New Horizons' Results: Flowing Ice, Haze, and Mysterious Plains on Pluto
A little more than a week after the intrepid New Horizons made its brief but historic rendezvous with our solar system's favorite dwarf planet, NASA is already revealing some stunning images and data from Pluto's surface. Now, NASA experts are saying that the protoplanet is more exciting and more mysterious than they ever expected.
"We knew that a mission to Pluto would bring some surprises, and now -- 10 days after closest approach -- we can say that our expectation has been more than surpassed," John Grunsfeld, NASA's associate administrator for the Science Mission Directorate, said in a statement on Friday (July 24). "With flowing ices, exotic surface chemistry, mountain ranges, and vast haze, Pluto is showing a diversity of planetary geology that is truly thrilling."
The Highest Haze
Interestingly, one of the most stunning images captured by New Horizons was not taken when the spacecraft was closest to Pluto. Instead, the below photo was taken seven hours after the fly-by, when New Horizons aimed its Long Range Reconnaissance Imager (LORRI) back at Pluto, capturing sunlight streaming through the atmosphere. This silhouetted shot revealed stunning hazes ringing the terrestrial world that reach up to 80 miles high (130 km). (Scroll to read on...)
"My jaw was on the ground when I saw this first image of an alien atmosphere in the Kuiper Belt," said Alan Stern, principal investigator for New Horizons at the Southwest Research Institute (SwRI) in Boulder, Colorado. "It reminds us that exploration brings us more than just incredible discoveries -- it brings incredible beauty."
Of course, this discovery has a great deal of scientific merit as well. A hasty analysis based on data collected by New Horizons' impressive suite of scientific instruments helped the researchers determine that this haze gives the protoplanet its distinctive blush.
"The hazes detected in this image are a key element in creating the complex hydrocarbon compounds that give Pluto's surface its reddish hue," New Horizons co-investigator Michael Summers, of George Mason University, explained.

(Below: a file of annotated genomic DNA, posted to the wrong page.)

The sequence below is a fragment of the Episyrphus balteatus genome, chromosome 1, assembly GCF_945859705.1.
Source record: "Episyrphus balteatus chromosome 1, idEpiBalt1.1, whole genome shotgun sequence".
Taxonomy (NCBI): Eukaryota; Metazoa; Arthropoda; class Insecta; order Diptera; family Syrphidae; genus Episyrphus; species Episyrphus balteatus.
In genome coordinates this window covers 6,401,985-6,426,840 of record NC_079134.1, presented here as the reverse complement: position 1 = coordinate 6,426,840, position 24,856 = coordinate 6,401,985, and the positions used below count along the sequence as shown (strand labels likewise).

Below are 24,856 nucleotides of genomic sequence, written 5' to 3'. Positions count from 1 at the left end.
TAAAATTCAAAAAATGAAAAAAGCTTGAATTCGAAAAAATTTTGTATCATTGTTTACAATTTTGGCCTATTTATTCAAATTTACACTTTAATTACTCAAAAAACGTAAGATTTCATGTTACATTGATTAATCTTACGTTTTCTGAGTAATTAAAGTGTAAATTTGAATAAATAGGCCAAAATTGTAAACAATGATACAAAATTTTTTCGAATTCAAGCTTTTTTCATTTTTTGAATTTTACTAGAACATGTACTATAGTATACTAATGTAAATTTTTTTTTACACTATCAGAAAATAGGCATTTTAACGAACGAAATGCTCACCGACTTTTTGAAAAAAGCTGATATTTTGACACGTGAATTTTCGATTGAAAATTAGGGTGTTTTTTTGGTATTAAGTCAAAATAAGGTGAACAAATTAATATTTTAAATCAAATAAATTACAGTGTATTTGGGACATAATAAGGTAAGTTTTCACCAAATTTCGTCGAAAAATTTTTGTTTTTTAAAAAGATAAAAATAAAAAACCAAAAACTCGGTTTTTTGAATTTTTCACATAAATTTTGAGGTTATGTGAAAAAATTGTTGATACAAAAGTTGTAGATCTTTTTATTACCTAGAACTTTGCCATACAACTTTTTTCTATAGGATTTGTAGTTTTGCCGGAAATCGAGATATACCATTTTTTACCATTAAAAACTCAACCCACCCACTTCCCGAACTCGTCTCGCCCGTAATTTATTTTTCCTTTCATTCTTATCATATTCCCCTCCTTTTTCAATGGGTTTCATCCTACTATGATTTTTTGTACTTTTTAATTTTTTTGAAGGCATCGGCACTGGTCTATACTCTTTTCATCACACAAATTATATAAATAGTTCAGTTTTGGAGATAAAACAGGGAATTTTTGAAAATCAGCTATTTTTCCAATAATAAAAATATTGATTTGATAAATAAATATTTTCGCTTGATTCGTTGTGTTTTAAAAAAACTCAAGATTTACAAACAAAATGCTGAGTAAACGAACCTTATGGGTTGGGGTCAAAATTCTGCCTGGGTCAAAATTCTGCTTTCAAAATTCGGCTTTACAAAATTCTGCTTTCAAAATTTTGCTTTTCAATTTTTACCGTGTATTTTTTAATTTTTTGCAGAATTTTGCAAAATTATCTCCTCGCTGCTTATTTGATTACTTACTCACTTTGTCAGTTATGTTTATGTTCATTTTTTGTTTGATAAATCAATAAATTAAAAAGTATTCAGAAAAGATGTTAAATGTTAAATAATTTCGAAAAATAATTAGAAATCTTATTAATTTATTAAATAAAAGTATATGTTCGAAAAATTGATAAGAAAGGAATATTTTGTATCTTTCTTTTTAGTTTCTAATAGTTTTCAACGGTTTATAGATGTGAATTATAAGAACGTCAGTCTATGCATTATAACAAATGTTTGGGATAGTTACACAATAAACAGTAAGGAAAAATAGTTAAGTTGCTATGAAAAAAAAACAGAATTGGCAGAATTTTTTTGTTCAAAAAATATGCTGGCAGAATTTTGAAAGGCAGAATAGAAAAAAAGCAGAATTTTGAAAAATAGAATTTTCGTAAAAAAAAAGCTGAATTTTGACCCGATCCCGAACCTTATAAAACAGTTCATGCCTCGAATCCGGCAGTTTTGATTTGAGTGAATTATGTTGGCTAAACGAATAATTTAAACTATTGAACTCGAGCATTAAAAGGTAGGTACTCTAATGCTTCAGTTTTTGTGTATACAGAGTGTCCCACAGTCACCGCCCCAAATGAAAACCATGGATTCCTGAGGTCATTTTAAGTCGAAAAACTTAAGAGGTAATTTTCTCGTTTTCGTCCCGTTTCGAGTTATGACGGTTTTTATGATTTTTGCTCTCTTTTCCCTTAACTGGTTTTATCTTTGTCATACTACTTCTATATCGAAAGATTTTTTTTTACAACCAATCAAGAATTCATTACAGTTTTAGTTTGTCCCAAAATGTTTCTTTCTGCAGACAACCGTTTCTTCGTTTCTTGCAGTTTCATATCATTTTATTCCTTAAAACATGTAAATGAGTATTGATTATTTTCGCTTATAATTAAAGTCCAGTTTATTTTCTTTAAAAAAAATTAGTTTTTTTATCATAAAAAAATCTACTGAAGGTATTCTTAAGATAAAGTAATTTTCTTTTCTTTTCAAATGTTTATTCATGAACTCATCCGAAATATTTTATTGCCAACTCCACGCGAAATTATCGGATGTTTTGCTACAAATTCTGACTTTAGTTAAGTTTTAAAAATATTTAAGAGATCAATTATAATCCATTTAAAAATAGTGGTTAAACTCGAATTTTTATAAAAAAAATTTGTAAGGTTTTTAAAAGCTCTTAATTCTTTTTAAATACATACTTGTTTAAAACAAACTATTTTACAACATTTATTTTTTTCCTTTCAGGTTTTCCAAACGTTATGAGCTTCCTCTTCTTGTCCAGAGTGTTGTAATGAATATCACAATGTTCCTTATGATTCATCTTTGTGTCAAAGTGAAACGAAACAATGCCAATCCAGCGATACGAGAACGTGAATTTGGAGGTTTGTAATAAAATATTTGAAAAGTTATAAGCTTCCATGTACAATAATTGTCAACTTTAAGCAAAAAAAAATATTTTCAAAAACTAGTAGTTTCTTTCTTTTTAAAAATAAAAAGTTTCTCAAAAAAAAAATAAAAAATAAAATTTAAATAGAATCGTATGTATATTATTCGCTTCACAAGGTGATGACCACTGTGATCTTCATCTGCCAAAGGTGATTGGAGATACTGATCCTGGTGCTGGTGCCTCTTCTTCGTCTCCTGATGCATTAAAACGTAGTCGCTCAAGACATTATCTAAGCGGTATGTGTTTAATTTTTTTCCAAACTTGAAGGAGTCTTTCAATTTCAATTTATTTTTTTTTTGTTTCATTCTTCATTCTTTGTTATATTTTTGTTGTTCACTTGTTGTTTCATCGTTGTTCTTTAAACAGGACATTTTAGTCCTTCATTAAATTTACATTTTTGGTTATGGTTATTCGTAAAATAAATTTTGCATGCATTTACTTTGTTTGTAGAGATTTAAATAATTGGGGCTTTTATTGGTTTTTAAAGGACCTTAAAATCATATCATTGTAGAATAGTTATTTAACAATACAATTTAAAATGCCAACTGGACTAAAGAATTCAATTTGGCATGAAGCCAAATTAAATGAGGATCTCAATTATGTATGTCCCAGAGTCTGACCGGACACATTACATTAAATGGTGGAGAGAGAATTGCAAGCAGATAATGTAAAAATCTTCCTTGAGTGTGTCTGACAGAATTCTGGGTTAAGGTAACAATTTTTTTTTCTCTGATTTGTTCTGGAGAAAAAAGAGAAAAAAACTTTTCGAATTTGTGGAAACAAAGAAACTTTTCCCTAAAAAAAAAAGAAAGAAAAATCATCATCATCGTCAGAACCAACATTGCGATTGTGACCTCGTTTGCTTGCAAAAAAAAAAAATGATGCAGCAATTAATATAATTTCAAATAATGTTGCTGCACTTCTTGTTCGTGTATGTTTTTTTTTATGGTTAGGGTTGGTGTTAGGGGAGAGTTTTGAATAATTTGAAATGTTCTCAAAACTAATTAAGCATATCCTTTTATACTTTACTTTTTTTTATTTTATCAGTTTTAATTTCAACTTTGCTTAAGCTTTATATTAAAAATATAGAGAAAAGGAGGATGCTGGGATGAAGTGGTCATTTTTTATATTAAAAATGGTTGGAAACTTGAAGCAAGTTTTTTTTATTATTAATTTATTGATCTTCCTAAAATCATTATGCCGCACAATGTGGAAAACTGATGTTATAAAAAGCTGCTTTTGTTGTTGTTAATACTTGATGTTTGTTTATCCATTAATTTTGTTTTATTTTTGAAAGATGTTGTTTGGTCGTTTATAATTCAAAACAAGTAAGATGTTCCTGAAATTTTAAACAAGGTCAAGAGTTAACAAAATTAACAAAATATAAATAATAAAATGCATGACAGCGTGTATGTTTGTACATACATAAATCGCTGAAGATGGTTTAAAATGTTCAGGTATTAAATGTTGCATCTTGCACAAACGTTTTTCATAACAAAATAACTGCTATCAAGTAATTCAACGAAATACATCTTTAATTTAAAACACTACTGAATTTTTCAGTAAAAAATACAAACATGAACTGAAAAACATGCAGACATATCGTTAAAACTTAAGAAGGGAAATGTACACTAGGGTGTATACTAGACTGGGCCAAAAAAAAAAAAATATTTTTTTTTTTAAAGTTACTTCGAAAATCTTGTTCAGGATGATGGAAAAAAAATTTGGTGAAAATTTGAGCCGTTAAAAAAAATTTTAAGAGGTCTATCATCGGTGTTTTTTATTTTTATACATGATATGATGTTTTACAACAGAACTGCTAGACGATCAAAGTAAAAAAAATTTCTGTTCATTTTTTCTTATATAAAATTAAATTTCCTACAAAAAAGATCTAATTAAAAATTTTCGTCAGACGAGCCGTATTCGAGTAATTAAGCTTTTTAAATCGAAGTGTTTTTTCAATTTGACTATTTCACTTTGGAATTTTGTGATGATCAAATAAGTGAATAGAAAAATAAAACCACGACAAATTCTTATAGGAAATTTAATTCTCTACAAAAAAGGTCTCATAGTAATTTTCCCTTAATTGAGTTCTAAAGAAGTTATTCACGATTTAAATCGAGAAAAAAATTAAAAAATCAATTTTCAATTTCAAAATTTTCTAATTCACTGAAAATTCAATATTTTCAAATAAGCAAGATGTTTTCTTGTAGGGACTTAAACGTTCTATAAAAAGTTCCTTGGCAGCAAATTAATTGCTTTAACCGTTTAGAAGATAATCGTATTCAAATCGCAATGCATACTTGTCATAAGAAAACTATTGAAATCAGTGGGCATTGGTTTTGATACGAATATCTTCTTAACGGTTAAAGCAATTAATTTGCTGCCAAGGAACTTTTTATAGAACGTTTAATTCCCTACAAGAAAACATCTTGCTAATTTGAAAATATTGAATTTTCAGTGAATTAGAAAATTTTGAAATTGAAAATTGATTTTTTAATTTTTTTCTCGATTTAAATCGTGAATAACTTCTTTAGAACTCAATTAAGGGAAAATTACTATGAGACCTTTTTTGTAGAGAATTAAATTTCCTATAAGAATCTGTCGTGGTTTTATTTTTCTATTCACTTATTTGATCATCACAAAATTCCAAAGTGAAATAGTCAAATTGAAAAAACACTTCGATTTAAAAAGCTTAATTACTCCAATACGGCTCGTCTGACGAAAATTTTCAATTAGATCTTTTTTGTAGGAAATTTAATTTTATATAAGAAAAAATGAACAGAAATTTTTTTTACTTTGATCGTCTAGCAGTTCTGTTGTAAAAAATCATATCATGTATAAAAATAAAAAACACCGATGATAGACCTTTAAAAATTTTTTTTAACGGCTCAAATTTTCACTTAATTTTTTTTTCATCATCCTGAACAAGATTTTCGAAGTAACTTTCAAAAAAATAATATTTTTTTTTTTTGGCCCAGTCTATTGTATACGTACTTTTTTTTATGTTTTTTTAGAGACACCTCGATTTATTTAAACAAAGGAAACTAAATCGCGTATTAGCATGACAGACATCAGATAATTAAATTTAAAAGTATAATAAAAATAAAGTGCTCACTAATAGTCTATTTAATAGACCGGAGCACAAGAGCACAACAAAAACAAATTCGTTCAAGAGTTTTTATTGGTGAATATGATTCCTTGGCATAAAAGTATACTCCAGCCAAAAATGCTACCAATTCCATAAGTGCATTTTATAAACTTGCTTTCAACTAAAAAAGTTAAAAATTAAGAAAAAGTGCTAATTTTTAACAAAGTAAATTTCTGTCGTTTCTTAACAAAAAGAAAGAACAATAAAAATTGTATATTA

He added that they so-far know that a complex interaction between ultraviolet light and methane gas in Pluto's atmosphere gives rise to the haze, but the specifics remain... hazy. (Scroll to read on.)
For instance, the scientists had predicted that it would be too warm for icy hazes to form at altitudes higher than 20 miles (30 kilometers) above Pluto's surface, and yet, there they are.
"We're going to need some new ideas to figure out what's going on," said Summers.
Pluto's Great Plain
Still, Pluto's Haze wasn't the only tantalizing mystery that New Horizons' investigators are drooling over. Just north of Pluto's icy mountains, there is a great plain lacking all the rugged geographical features that characterize the rest of the alien world. Located in a 'heart feature' named "Tombaugh Regio" - after Clyde Tombaugh, who discovered Pluto in 1930 - the plain appears to be no more than 100 million years old - relatively young when considering the age of our solar system (~5 billion years).
"This terrain is not easy to explain," Jeff Moore, leader of the New Horizons Geology, Geophysics and Imaging Team (GGI) said in a statement. "The discovery of vast, craterless, very young plains on Pluto exceeds all pre-flyby expectations." (Scroll to read on...)
Images acquired when New Horizons was are mere 48,000 miles (77,000 kilometers) from the dwarf planet's surface showed that this mysterious icy region, informally named "Sputnik Planum," resembles a field of frozen and cracked mud. This could indicate that the region is still geologically active.
"We've only seen surfaces like this on active worlds like Earth and Mars," mission co-investigator John Spencer of SwRI added. "I'm really smiling."
Icy 'Rivers' Running
What's more, these initial images hint that the icy plain might be spotted with ongoing ice-flows.
"At Pluto's temperatures of minus-390 degrees Fahrenheit, these ices can flow like a glacier," Bill McKinnon, deputy leader of the New Horizons GGI, explained. "In the southernmost region of the heart, adjacent to the dark equatorial region, it appears that ancient, heavily-cratered terrain has been invaded by much newer icy deposits." (Scroll to read on...)
This could explain the uncharacteristically smooth nature of the Sputnik Planum, but it's a theory that can only be confirmed after higher-resolution and stereo images from New Horizons' digital recorders get into the hands of GGI scientists. This crucial information is due to be sent back to Earth for review sometime early next year.
"With the flyby in the rearview mirror, a decade-long journey to Pluto is over --but, the science payoff is only beginning," said Jim Green, director of Planetary Science at NASA Headquarters in Washington. "Data from New Horizons will continue to fuel discovery for years to come."
"We've only scratched the surface of our Pluto exploration," Stern added, "but it already seems clear to me that in the initial reconnaissance of the solar system, the best was saved for last."
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